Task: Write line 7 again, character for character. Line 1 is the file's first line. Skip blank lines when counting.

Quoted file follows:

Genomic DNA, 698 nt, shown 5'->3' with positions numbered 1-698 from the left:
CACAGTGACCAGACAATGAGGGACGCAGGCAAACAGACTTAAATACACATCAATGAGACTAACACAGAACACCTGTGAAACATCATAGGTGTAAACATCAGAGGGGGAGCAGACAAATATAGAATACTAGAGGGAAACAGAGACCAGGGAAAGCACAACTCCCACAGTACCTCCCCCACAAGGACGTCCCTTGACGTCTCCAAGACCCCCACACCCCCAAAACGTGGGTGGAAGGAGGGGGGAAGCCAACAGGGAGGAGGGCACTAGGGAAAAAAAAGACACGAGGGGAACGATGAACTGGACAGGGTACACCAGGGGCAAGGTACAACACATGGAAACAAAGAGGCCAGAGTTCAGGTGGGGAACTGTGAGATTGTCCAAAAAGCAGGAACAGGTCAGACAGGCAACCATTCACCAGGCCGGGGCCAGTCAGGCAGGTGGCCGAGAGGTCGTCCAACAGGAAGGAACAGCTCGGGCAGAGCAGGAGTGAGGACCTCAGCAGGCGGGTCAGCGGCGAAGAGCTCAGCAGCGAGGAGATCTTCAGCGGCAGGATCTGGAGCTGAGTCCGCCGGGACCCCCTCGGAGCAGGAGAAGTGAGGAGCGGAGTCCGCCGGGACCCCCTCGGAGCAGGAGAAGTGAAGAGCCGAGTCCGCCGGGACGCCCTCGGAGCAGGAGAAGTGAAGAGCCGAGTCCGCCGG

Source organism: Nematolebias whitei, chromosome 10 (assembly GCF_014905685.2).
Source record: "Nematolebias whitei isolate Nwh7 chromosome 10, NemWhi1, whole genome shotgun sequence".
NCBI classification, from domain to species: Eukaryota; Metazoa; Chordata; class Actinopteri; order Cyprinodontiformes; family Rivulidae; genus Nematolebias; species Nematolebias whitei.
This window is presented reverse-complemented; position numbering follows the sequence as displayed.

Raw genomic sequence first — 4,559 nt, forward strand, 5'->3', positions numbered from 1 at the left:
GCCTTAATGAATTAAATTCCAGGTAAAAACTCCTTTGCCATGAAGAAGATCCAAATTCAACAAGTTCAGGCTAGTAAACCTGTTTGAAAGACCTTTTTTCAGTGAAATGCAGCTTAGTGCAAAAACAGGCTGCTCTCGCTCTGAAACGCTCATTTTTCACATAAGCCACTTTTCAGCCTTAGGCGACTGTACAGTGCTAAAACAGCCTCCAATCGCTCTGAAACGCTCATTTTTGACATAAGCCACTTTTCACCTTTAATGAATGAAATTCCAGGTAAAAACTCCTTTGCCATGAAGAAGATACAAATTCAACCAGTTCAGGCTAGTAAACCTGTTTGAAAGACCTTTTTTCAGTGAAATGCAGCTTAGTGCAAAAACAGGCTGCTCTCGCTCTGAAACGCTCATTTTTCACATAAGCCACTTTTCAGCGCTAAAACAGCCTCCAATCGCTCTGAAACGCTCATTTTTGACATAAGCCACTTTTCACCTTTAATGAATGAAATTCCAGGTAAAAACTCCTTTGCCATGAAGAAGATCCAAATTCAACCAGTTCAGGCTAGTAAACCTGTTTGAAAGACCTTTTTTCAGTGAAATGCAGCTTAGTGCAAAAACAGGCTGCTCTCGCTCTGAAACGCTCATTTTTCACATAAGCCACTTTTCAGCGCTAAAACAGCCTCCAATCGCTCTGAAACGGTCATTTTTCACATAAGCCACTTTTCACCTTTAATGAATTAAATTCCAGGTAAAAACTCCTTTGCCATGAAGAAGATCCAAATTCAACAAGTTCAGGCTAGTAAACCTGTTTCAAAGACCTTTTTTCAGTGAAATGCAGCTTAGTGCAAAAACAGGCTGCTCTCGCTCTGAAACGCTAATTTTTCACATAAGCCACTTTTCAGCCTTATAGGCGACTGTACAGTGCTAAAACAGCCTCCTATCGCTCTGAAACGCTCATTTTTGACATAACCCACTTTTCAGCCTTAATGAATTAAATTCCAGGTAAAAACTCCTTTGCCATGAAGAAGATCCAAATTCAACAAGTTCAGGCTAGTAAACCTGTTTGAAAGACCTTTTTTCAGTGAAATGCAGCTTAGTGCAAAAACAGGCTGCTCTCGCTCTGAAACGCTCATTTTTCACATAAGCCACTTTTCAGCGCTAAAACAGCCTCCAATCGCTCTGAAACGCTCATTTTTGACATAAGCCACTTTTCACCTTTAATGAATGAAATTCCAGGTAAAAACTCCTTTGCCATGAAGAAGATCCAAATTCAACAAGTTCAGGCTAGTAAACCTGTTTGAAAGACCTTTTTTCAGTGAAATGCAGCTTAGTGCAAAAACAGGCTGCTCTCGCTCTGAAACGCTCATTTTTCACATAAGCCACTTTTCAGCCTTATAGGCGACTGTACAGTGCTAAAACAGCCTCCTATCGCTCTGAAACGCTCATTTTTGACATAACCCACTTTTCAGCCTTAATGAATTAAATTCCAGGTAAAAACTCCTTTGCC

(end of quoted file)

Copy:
Raw genomic sequence first — 4,559 nt, forward strand, 5'->3', positions numbered from 1 at the left: